Wednesday, May 25, 2022. Yesterday in New York it was cloudy and cooler — mid-60s — but pleasant.
“Life is like riding a bicycle. To keep your balance you must keep moving.” — Albert Einstein
I got that from a press release about a recent charity luncheon (“The Spirit of Achievement Luncheon”). The key words for me in it are “to keep your balance …”
Co-Chairwoman Andrea Stark summed up the energy and endless efforts of this organization and the event with her opening remarks: “This has been a very trying time for all of us. Yes we are LADIES WHO LUNCH but do NOT underestimate the power within us, because we come together with a mission!”
And that they do — Since its inception, the women’s division has raised over $100 million for research for the Albert Einstein College of Medicine.
Mothers and daughters throughout; otherwise constructive advice. We’ve publicized this particular luncheon in the past. It was “established” 68 years ago (1954). The Women’s Division of the Albert Einstein College of Medicine is the Host. The objective is always to raise more money To Help. I put those words in caps because the matter is infinite as long as we’re around. The second objective, and the most alluring one for the day is to honor “amazing women” for their presence in our lives.
I know that sounds like a bit much but in fact there’s not enough of it going around these days — honoring amazing women. 68 years ago they chose two: Marlene Dietrich and her daughter Maria Riva.
And how was Ms. Dietrich amazing? The pure power of her personality. Some call it talent, but with Marlene, it was who she was. And she was many things. Her daughter inherited that quality.
For 67 years the Women’s Division of the Albert Einstein College of Medicine, which hosts this luncheon, has been able to honor such amazing women and the list keeps growing and growing — fortunately there are a plethora of New York women who fit the bill.
In the past, honorees have included: Eleanor Roosevelt, Meryl Streep, Barbara Walters, Sharon Stone, Christine Baranski, Anne Bancroft, Jane Pauley, Gloria Steinem, Twyla Tharp, Candice Bergen, Barbara Corcoran, Hoda Kotb, Cynthia Nixon, Whoopi Goldberg, Cindy Crawford, Katie Couric, Vera Wang, Iris Apfel, Shirley MacLaine, Elsa Peretti, Joyce Carol Oates, Diane von Furstenberg, Patricia Field, Susan Lucci, Glenn Close, Diane Sawyer, Nora Ephron, Evelyn Lauder, Jill Martin, Donna Karen. And those are all just the “famous” ones.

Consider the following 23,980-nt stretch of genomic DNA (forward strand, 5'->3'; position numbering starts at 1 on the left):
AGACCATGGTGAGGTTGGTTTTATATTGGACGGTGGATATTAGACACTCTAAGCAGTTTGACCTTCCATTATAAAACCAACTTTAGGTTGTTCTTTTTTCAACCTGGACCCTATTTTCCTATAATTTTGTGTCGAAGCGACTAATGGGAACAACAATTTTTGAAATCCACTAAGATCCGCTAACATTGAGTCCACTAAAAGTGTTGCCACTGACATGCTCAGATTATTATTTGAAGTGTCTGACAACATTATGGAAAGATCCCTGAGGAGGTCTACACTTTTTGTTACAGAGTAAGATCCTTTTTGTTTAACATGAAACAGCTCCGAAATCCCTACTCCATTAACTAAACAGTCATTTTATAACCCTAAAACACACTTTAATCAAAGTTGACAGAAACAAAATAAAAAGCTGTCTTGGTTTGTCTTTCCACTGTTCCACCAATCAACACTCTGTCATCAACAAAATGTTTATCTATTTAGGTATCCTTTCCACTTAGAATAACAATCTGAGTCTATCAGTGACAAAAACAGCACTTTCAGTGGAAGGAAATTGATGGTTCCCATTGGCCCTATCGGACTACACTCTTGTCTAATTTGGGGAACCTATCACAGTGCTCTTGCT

I recently read Tina Brown’s excellent The Palace Papers: Inside The House of Windsor – The Truth and the Turmoil. Tina Brown is another one of those “amazing” women, confirmed, for me, by this book. Of course there’s the Queen, and her mother the Queen Mother and her sister Princess Margaret. Two generations over a century. More amazing.
The book is a classic piece on Family — royal and otherwise — in these modern times. It is about The Royal Family, but if you take away that term and simply look at the lives of each member and their relationships to one another, you see what you see in most families: a cacophony of genetically related personalities.
The Royals are more a business family, but the business is public tribute. It is no longer political in the governing sense. One of the most interesting — and another amazing woman — is Princess Anne, The Princess Royal, the second-born child of Queen Elizabeth.
Reading about Princess Anne, I came away thinking that she’d probably be the best successor to her mother. She has a rather serious countenance — no nonsense is the term you might associate with it. But she’s married twice, both to handsome men, and lives a very constructive life, and setting a good example.
She’s an extremely serious woman, as serious as she looks. She’s a brilliant equestrienne and the first member of the Royal Family to compete in the Olympic Games. She’s an excellent ambassadress for her mother. She’s also known for her ability to be frank with her opinions.
Brown reports the incident when as a member of International Olympic Committee and having been given the honor of accepting the Olympic Flame in Athens. It was during that moment with the Princess present, that another Committee member made a “long-winded interjection” that went on and on.
When finished, Princess Anne, whose mike was still on, interjected in her very “brusque” voice: “I think this person is probably the most stupid person in world sport.”
Brown quotes Princess Anne’s daughter recalling her mother “coming back from royal evening engagements in her ball gown and full makeup, putting on her Wellies and going out to feed the chickens and get eggs.”